The Colour Of Shadows
Students often find it hard to see the colour of shadows, compared with seeing the local colour of the lights. There is, however, a simple scientific formula for determining the correct colour.
Before impressionism, painters generally treated shadows as completely flat, dark, warm areas. When Monet painted his series of haystacks, his main goal was to show that in reality both the colour of light and the colour of shadow change dramatically depending of the time of day. Nevertheless, students often find it hard to see the colour of shadows, compared with seeing the local colour of the lights. There is, however, a simple scientific formula for determining the correct colour.
It is a common misconception that a shadow is the absence of light. Although this untruth is often told to students of drawing and painting, as a way of explaining how values can be used to describe form, its fallacy is self-evident if you simply look into a shadow with your eyes fully open. If there were no light in the shadow, you would not be able to see anything at all, whereas you almost always can see into shadows in nature. A better description would be to say that shadows are the absence of the primary light source.
The light in shadows is from secondary light sources such as ambient light or reflected light. As such, the colour of any given shadow can be determined by combining the colour of all the sources of secondary light, and then accounting for the local colour of the surface onto which the shadow is falling.
In studios with north facing light, this tends to lead to warm shadows, because the secondary sources of light (in this case reflected light from walls, floor and objects in the room) are warmer than the bluish light of north-facing window. Outdoors, in direct sunlight, the shadows tend to appear bluish, because their light is mainly coming from the ambient blue of the sky, as opposed to the white-yellow light of the direct sun which is illuminating the lights of the form.
This painting by Joaquin Sorolla of a fisherman at Valencia, illustrates the warm light, cool shadow contrast of direct sunlight.
To achieve this intense colour, Sorolla used a palette of cobalt violet, rose madder, all the cadmium reds, cadmium orange, all the cadmium yellows, yellow ochre, chrome green, viridian, Prussian blue, cobalt blue and French ultramarine and lead white.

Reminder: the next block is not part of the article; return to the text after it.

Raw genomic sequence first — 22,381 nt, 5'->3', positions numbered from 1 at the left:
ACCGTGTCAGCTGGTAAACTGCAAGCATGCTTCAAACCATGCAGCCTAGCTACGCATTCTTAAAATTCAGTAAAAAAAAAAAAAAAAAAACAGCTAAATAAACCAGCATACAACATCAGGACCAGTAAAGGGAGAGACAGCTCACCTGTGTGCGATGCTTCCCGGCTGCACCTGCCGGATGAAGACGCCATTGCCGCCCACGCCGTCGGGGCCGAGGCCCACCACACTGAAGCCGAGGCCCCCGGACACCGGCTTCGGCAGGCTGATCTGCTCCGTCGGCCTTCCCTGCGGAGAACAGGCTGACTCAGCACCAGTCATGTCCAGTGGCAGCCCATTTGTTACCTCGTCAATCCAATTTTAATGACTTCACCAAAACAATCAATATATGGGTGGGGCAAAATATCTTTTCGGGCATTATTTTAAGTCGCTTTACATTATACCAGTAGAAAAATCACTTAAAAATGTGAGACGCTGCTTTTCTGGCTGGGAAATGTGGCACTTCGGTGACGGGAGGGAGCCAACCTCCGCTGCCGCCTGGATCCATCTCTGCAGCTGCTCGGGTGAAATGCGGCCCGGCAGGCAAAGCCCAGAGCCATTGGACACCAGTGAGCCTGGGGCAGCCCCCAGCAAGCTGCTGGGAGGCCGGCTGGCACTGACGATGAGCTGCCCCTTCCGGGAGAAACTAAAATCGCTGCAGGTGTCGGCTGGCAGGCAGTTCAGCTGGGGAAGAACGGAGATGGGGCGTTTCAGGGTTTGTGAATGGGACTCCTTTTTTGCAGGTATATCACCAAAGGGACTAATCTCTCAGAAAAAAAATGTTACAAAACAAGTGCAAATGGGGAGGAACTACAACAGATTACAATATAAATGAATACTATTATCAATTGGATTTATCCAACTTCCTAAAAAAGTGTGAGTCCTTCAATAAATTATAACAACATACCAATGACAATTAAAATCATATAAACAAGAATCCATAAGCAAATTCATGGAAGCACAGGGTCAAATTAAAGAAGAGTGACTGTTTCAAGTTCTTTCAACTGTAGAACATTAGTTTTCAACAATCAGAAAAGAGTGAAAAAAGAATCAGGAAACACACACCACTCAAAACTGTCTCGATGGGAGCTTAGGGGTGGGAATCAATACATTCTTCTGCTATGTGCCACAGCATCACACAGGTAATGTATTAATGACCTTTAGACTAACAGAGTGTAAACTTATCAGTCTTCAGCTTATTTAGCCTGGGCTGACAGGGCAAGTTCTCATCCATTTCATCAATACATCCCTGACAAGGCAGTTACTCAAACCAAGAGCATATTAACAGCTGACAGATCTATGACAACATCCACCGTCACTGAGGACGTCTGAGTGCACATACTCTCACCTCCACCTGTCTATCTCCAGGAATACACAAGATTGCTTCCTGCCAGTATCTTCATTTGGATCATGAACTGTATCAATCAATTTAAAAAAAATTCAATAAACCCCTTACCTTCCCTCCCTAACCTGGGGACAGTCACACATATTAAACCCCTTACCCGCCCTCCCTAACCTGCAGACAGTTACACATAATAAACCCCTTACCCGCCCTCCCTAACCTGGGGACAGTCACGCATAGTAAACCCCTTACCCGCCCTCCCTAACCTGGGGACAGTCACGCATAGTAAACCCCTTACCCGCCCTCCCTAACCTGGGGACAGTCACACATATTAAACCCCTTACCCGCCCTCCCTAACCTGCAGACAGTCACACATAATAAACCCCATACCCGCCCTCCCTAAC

Such an extended palette is not always necessary however, especially when painting indoors subjects. Anders Zorn’s painting of his wife, Emma, reading was painted in his usual palette of lead white, ivory black, cadmium red and yellow oche. As you can see in the cool north light illuminating her face is made up mostly of white, while the shadows are very warm mixes of black and red and ochre.
However, as always with painting and drawing, the overarching rule is to not blindly follow a formula but to paint what you see. This is extremely important in the case of shadows, where the colour is often highly varied due to the presence of reflected lights.
In Sorolla’s Lunch on the Boat, below, the lighting situation is complicated one step further: Not only are there multiple sources of reflected light within the boat, but light filtering through the sail, which has been thrown over the mast to create and awning, is providing a warm-yellow source of secondary illumination. This setup creates an overall composition of a warm shadow area taking up the main field of interest, compared with the comparatively cooler direct sunlight beyond. However, with the field of warm shadow there is great variation between the upwards facing planes, which receive more of the sail’s yellow illumination and the downwards facing planes which do not.
Author: Tom Greenwood